The marrying of electronics, mechanics and bionics, or biomechatronics, can conjure up images of Iron Man, flying around, wielding superhuman strength. But behind the science fiction is science fact — scientists and engineers are developing systems to enable amputees and paraplegics to walk again. And that is only the beginning.
Enter the Exoskeleton
The first practical incarnation of the exoskeleton is in applications which augment the performance of otherwise able humans, for example, in an industrial setting. Lockheed Martin introduced FORTIS, an unpowered exoskeleton, in 2014. The primary purpose of FORTIS is to carry the load of heavy industrial tools as well as minimize the impact on an operator’s body. For example, this industrial exoskeleton makes using a 30lb grinder less fatiguing as the operator only needs to control the tool. Studies have shown that this type of simple exoskeleton can improve productivity by an order of magnitude.
The second type of exoskeleton in this class is powered. The human universal load carrier or HULC (an obvious comic book reference) is a hydraulically powered (and untethered) exoskeleton that allows the wearer to carry loads of up to 200lbs while reducing the metabolic load. This exoskeleton, developed by Ekso Bionics and now licensed to Lockheed Martin, has direct military applications. The goal of HULC is to allow soldiers to carry heavy loads over rough terrain while reducing injury and increasing endurance, keeping soldiers in the field longer, especially when operating at higher altitudes.
While 3D modeling plays a role in the design of these types of exoskeletons, it is only in the initial design phase. No customization of fitting is required as they are designed to be one-size-fits-most.
The users of exoskeleton systems are still fully mobile and able. These systems simply serve to augment their capabilities. Solving the problem for the disabled is far more complex. And the need for custom fitting increases the role of 3D modeling.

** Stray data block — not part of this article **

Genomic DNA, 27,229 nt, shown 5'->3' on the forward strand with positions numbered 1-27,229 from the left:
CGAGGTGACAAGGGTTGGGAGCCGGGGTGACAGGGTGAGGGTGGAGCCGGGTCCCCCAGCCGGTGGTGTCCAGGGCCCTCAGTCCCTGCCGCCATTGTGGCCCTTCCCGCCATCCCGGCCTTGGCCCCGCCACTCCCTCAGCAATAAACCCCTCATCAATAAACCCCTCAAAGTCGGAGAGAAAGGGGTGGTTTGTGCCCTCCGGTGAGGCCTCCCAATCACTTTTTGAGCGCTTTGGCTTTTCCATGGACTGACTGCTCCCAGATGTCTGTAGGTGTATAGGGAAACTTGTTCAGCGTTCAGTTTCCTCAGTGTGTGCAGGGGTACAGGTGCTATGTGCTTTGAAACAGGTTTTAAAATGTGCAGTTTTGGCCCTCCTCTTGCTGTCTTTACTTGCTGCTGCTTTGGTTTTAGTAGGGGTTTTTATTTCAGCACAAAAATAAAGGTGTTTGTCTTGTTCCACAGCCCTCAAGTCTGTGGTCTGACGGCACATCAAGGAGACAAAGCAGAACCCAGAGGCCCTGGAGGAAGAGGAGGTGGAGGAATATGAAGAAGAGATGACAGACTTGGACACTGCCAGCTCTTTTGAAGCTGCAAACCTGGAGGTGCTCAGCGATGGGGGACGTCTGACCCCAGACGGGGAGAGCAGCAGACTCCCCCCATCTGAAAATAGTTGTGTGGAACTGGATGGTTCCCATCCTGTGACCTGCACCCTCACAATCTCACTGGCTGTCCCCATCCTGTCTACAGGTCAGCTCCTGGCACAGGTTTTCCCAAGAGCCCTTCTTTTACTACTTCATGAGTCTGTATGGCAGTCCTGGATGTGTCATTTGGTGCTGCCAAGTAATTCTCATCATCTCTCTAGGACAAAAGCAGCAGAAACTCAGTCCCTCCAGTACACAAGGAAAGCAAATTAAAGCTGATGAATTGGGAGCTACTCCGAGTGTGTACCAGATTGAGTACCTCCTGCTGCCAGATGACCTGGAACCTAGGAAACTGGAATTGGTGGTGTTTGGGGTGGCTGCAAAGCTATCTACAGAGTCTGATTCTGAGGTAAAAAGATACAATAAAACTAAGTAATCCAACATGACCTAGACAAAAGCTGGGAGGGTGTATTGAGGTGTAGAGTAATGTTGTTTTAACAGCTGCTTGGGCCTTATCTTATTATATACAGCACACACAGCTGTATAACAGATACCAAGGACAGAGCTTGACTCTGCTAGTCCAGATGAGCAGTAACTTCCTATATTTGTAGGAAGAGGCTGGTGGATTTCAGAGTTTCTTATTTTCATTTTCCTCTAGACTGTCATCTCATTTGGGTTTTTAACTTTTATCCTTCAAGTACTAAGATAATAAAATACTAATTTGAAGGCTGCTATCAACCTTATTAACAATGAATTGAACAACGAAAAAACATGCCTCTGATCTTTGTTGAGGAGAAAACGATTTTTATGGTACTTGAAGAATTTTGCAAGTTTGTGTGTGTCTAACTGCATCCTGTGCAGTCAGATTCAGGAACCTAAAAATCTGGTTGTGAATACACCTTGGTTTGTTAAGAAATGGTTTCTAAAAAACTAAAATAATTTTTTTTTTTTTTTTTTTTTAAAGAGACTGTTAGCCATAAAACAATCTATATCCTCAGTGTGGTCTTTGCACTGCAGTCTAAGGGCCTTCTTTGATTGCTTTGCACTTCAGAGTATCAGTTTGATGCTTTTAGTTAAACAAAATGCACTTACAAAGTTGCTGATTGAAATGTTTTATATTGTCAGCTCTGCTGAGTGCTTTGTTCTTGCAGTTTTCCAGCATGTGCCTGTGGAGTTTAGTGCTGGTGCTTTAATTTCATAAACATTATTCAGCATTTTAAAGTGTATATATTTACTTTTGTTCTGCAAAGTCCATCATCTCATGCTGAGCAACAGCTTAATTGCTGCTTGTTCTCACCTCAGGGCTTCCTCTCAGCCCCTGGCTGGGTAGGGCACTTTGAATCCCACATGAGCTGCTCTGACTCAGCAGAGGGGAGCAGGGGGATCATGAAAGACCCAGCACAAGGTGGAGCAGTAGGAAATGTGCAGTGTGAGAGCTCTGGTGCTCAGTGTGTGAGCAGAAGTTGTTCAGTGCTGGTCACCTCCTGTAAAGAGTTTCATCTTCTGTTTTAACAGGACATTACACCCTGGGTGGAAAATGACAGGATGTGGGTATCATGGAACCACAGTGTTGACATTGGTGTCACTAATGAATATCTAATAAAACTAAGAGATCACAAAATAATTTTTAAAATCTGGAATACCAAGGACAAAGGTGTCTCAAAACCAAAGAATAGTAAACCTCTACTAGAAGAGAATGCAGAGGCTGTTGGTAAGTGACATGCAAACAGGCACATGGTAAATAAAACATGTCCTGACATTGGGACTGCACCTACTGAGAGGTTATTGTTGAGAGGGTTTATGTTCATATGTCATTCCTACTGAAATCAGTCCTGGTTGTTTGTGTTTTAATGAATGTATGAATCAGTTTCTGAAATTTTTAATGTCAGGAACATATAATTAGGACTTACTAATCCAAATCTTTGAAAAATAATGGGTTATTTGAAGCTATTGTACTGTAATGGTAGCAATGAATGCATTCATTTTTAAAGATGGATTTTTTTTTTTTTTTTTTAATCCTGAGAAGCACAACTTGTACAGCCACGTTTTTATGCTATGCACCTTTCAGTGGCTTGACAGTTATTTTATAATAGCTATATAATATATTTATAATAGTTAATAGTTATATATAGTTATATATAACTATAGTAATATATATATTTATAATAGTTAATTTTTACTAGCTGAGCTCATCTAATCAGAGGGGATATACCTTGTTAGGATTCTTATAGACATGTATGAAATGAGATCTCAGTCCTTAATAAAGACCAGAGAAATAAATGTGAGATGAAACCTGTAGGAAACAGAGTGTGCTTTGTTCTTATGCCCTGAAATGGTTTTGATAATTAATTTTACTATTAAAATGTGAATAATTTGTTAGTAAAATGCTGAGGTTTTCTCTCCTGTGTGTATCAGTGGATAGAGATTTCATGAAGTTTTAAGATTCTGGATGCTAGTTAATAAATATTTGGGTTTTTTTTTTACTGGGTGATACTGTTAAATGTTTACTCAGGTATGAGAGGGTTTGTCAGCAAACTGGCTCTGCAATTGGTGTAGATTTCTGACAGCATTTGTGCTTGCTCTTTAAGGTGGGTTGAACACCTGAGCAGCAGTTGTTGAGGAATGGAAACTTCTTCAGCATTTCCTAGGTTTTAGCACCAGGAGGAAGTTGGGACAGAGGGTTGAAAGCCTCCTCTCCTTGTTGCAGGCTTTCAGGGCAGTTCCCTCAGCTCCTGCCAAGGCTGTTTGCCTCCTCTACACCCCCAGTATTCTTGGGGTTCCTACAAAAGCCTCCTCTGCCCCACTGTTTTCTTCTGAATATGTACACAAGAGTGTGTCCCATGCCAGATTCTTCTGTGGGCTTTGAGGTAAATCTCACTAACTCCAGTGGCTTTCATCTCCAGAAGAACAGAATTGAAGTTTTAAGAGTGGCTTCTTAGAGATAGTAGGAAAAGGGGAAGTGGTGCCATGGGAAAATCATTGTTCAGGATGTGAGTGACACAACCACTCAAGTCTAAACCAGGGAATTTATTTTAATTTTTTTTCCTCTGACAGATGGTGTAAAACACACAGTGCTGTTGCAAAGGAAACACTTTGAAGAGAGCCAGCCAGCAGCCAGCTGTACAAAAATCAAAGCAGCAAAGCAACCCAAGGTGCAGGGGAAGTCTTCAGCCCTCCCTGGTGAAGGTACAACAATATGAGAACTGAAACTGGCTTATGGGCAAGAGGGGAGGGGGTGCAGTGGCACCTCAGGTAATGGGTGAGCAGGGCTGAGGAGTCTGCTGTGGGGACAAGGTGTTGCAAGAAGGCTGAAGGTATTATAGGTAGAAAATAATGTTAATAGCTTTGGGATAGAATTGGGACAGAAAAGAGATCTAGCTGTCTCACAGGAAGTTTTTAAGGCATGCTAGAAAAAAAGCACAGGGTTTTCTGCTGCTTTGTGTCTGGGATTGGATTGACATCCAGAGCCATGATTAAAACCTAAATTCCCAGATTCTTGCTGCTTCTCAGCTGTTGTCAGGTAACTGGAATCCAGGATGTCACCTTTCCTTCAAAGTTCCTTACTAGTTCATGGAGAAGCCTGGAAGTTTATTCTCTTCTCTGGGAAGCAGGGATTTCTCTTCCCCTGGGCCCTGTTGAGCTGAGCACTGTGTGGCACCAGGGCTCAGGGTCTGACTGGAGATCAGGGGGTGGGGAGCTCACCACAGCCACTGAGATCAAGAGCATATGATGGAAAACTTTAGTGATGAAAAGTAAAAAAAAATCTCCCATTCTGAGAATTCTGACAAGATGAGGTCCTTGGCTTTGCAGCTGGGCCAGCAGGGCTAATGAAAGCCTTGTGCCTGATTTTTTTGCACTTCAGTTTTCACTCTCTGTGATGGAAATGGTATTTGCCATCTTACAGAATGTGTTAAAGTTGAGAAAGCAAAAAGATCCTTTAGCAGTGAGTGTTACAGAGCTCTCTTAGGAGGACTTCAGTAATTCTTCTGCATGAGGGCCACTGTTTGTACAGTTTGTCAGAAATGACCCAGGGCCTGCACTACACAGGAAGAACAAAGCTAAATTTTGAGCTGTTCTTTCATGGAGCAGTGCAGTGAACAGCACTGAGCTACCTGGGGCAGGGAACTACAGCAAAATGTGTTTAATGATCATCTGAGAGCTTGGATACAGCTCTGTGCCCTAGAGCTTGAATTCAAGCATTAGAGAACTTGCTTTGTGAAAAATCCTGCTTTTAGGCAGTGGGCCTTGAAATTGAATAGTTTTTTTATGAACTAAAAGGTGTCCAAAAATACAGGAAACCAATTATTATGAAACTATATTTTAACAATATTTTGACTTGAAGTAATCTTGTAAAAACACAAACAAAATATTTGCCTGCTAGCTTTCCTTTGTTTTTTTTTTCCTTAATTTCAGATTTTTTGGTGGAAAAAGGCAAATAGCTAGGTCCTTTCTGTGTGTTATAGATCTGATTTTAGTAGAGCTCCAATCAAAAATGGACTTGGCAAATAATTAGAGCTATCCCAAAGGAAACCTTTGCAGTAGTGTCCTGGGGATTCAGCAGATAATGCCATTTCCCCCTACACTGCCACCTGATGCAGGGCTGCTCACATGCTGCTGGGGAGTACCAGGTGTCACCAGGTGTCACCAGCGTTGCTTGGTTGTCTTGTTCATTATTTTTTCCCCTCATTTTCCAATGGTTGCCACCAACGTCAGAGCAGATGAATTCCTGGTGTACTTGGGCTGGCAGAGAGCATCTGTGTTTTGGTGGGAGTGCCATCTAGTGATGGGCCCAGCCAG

Interesting developments are occurring in the area of powered prosthetics. A pioneer in this area is Hugh Herr, who heads the Biomechatronics research group at MIT. Under his direction, his team has developed revolutionary lower-limb prosthetics that sense the muscle movements of the wearer that then control a powered foot and ankle assembly. The result is a natural and effortless movement of the wearer. But it is not just about achieving the cosmetics of a natural gate, but allowing the users to return to full mobility. To see a demonstration of these limbs in action, including an incredible dance performance by a dancer who lost a leg in the Boston Bombing, see Mr. Heer's Tedd talk.
Key to these prosthetics is custom fitting. The fit is important not only from a comfort aspect, but the lower-limb must be modeled to understand the internal structure plus the strength of individual tissues and muscles. These muscles are then used to control the limb. So while the basic limb is a standard construction, the attachment and sensor structure must be modeled and manufactured for each potential candidate.
Part of the genius of these limbs is that they take advantage of the human brain to do the processing of maintaining balance and movement. The embedded control is simple by comparison. But what happens when the user is paralyzed?
Beyond Iron Man
As impressive as the next-gen prosthetics are, they are just the beginning of what is possible. Helping those individuals who no longer have muscle control to walk is the real challenge. Enter the Walk Again Project, which has developed a fully robotic exoskeleton.
But the robotics are only part of the equation. With no muscle movement to sense, the control must be done by thought. The operator wears an electroencephalographic (EEG) headset, molded and custom designed to fit the wearer. Now the operator only has to think to make the suit move. The first demonstration of this technology took place in front of a world-wide audience when a 29-year-old paraplegic kicked off the first ball in the 2014 World Cup in Brazil.
Increasing complexity of these solutions forces more customization, meaning increased reliance on 3D modeling. And mass-customization is only possible with the combination of 3D modeling and printing.
While an Ironman suit that enables its wearer to fly may never happen, a biomechanical exoskeleton that allows para- and even quadriplegics to function no differently than their non-disabled counterparts is not far off. And the tight coupling of the man-machine interface is only possible due to 3D modeling.